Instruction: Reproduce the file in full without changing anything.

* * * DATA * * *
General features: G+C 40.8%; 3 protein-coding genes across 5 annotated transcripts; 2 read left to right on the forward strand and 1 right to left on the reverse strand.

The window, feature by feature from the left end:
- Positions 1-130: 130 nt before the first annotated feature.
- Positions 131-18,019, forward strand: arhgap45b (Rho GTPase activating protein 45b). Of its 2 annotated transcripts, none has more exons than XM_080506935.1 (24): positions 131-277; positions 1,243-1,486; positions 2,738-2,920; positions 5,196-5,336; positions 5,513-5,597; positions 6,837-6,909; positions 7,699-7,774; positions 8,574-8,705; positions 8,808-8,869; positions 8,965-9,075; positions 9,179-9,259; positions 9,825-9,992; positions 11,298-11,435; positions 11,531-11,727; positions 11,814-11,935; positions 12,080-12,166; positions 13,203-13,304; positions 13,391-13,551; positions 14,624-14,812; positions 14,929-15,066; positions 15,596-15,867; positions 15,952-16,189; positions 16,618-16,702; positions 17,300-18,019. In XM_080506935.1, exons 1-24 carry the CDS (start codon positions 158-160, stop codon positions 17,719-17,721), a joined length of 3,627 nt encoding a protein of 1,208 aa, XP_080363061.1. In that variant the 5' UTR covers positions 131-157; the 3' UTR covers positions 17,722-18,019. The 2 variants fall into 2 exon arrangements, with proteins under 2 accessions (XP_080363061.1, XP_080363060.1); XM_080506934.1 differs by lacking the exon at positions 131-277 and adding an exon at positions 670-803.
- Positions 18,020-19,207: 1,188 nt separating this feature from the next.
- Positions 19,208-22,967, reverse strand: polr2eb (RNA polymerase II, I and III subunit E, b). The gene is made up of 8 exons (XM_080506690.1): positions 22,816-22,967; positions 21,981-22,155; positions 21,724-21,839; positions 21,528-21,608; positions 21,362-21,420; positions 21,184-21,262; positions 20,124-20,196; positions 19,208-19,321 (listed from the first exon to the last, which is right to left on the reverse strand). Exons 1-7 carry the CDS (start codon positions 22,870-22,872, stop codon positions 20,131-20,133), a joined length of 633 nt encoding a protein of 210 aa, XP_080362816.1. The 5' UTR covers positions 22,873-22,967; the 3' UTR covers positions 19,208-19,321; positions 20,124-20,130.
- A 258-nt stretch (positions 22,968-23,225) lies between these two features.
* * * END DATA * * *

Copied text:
General features: G+C 40.8%; 3 protein-coding genes across 5 annotated transcripts; 2 read left to right on the forward strand and 1 right to left on the reverse strand.

The window, feature by feature from the left end:
- Positions 1-130: 130 nt before the first annotated feature.
- Positions 131-18,019, forward strand: arhgap45b (Rho GTPase activating protein 45b). Of its 2 annotated transcripts, none has more exons than XM_080506935.1 (24): positions 131-277; positions 1,243-1,486; positions 2,738-2,920; positions 5,196-5,336; positions 5,513-5,597; positions 6,837-6,909; positions 7,699-7,774; positions 8,574-8,705; positions 8,808-8,869; positions 8,965-9,075; positions 9,179-9,259; positions 9,825-9,992; positions 11,298-11,435; positions 11,531-11,727; positions 11,814-11,935; positions 12,080-12,166; positions 13,203-13,304; positions 13,391-13,551; positions 14,624-14,812; positions 14,929-15,066; positions 15,596-15,867; positions 15,952-16,189; positions 16,618-16,702; positions 17,300-18,019. In XM_080506935.1, exons 1-24 carry the CDS (start codon positions 158-160, stop codon positions 17,719-17,721), a joined length of 3,627 nt encoding a protein of 1,208 aa, XP_080363061.1. In that variant the 5' UTR covers positions 131-157; the 3' UTR covers positions 17,722-18,019. The 2 variants fall into 2 exon arrangements, with proteins under 2 accessions (XP_080363061.1, XP_080363060.1); XM_080506934.1 differs by lacking the exon at positions 131-277 and adding an exon at positions 670-803.
- Positions 18,020-19,207: 1,188 nt separating this feature from the next.
- Positions 19,208-22,967, reverse strand: polr2eb (RNA polymerase II, I and III subunit E, b). The gene is made up of 8 exons (XM_080506690.1): positions 22,816-22,967; positions 21,981-22,155; positions 21,724-21,839; positions 21,528-21,608; positions 21,362-21,420; positions 21,184-21,262; positions 20,124-20,196; positions 19,208-19,321 (listed from the first exon to the last, which is right to left on the reverse strand). Exons 1-7 carry the CDS (start codon positions 22,870-22,872, stop codon positions 20,131-20,133), a joined length of 633 nt encoding a protein of 210 aa, XP_080362816.1. The 5' UTR covers positions 22,873-22,967; the 3' UTR covers positions 19,208-19,321; positions 20,124-20,130.
- A 258-nt stretch (positions 22,968-23,225) lies between these two features.